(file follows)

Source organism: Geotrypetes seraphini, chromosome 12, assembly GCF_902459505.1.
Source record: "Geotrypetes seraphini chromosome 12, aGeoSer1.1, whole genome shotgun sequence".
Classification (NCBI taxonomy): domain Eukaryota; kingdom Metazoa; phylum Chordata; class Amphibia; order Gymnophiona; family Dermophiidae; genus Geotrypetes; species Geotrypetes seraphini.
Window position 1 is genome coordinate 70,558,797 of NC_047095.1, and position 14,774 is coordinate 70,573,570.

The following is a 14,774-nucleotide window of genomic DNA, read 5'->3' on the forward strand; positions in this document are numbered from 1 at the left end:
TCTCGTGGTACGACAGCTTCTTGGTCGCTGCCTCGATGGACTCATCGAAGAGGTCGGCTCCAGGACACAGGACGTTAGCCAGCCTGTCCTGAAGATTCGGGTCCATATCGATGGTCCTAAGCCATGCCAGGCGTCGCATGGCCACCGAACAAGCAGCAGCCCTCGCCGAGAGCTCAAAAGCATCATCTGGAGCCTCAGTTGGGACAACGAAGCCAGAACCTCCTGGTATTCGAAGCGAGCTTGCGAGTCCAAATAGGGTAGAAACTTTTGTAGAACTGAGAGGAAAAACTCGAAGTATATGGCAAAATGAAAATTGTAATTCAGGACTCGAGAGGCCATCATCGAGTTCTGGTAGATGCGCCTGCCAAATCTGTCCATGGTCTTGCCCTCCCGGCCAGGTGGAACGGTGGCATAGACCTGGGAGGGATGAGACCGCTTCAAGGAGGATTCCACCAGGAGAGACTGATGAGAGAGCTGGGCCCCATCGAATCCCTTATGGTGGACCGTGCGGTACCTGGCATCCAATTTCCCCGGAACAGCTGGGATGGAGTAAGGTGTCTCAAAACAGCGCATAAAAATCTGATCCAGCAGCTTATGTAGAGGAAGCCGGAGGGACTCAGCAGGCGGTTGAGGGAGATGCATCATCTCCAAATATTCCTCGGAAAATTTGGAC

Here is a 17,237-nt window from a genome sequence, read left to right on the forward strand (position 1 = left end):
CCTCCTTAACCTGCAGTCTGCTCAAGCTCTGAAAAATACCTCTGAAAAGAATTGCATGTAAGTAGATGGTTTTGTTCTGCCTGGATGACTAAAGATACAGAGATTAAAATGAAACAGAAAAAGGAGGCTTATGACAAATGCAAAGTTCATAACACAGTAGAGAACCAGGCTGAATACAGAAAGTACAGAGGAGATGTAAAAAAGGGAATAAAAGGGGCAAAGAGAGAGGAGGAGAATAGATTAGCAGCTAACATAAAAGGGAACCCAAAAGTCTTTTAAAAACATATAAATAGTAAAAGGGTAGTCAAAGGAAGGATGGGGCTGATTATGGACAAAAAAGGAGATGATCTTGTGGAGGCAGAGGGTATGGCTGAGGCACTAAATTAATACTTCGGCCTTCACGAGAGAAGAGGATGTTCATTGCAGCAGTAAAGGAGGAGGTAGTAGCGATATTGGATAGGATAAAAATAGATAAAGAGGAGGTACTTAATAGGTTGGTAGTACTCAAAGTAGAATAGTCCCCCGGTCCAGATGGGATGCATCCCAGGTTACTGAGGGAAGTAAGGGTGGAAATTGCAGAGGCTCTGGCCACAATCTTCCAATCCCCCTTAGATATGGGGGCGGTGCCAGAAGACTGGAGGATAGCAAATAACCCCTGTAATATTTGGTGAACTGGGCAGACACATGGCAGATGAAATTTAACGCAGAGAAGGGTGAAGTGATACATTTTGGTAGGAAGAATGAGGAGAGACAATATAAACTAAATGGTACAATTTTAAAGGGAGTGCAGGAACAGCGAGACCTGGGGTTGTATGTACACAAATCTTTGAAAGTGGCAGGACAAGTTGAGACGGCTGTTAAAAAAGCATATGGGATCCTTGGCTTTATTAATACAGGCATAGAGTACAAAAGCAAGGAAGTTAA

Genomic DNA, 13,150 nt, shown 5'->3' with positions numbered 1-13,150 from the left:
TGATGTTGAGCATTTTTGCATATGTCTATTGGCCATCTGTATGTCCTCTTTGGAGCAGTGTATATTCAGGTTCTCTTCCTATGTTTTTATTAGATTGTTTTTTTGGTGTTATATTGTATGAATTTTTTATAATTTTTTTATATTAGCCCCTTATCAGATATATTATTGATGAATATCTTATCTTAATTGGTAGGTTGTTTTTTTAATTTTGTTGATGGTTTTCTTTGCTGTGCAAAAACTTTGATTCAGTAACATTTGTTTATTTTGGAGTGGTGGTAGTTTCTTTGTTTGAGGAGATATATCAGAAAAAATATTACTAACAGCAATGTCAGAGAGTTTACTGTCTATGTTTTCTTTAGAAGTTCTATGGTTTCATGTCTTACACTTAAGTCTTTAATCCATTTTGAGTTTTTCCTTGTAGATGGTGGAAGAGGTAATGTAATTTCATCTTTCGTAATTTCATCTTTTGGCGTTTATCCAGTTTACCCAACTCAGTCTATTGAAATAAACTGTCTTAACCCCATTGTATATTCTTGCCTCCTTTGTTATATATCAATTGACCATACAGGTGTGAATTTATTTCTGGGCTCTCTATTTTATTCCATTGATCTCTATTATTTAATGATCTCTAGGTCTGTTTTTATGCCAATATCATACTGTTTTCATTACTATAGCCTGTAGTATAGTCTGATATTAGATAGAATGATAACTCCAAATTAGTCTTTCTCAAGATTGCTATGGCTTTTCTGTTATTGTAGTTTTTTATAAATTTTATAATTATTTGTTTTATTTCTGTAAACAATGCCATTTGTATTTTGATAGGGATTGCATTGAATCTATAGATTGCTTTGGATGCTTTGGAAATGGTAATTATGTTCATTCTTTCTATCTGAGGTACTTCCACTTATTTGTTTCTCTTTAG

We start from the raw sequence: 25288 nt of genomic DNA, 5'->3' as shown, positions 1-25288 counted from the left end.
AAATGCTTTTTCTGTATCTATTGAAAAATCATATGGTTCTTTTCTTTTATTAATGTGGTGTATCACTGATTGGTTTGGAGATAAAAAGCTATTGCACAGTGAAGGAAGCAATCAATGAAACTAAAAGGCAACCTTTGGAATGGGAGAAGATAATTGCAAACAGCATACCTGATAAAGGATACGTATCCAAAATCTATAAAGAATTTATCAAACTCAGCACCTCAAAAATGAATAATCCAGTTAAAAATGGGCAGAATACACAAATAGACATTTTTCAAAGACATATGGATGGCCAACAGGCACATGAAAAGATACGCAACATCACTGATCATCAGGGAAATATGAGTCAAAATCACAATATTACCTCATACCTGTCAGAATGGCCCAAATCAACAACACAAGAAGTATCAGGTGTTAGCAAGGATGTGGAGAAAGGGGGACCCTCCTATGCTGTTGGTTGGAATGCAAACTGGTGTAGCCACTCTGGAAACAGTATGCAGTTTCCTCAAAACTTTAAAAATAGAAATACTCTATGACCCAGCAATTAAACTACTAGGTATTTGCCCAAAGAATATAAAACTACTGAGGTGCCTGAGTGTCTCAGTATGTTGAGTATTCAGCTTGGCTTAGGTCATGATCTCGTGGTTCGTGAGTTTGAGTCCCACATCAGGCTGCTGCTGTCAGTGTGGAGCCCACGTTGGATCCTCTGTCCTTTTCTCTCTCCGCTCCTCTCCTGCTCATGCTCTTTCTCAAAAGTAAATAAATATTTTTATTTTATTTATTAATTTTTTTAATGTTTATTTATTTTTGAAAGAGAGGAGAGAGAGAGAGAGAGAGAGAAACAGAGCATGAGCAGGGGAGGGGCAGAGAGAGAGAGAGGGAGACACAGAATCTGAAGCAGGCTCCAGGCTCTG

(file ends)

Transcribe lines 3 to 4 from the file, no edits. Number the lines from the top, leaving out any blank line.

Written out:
Classification (NCBI taxonomy): domain Eukaryota; kingdom Metazoa; phylum Chordata; class Amphibia; order Gymnophiona; family Dermophiidae; genus Geotrypetes; species Geotrypetes seraphini.
Window position 1 is genome coordinate 70,558,797 of NC_047095.1, and position 14,774 is coordinate 70,573,570.